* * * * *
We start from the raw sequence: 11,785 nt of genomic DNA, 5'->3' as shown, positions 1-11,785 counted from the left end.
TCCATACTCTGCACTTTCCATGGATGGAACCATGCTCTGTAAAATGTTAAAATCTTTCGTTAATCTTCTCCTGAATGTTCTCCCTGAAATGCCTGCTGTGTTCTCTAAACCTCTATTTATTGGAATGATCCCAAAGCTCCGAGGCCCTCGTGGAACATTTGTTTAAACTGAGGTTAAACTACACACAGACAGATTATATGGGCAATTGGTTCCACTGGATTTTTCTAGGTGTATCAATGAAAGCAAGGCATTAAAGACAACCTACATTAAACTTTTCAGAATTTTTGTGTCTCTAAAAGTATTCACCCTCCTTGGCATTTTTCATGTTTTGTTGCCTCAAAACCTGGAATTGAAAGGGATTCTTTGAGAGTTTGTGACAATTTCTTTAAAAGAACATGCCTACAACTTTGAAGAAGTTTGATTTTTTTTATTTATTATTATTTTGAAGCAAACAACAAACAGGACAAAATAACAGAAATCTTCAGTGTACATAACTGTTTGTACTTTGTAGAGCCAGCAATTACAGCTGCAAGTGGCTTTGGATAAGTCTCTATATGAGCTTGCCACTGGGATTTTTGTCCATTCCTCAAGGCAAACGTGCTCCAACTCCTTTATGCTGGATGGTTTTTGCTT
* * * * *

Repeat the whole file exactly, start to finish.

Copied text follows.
We start from the raw sequence: 11,785 nt of genomic DNA, 5'->3' as shown, positions 1-11,785 counted from the left end.
TCCATACTCTGCACTTTCCATGGATGGAACCATGCTCTGTAAAATGTTAAAATCTTTCGTTAATCTTCTCCTGAATGTTCTCCCTGAAATGCCTGCTGTGTTCTCTAAACCTCTATTTATTGGAATGATCCCAAAGCTCCGAGGCCCTCGTGGAACATTTGTTTAAACTGAGGTTAAACTACACACAGACAGATTATATGGGCAATTGGTTCCACTGGATTTTTCTAGGTGTATCAATGAAAGCAAGGCATTAAAGACAACCTACATTAAACTTTTCAGAATTTTTGTGTCTCTAAAAGTATTCACCCTCCTTGGCATTTTTCATGTTTTGTTGCCTCAAAACCTGGAATTGAAAGGGATTCTTTGAGAGTTTGTGACAATTTCTTTAAAAGAACATGCCTACAACTTTGAAGAAGTTTGATTTTTTTTATTTATTATTATTTTGAAGCAAACAACAAACAGGACAAAATAACAGAAATCTTCAGTGTACATAACTGTTTGTACTTTGTAGAGCCAGCAATTACAGCTGCAAGTGGCTTTGGATAAGTCTCTATATGAGCTTGCCACTGGGATTTTTGTCCATTCCTCAAGGCAAACGTGCTCCAACTCCTTTATGCTGGATGGTTTTTGCTT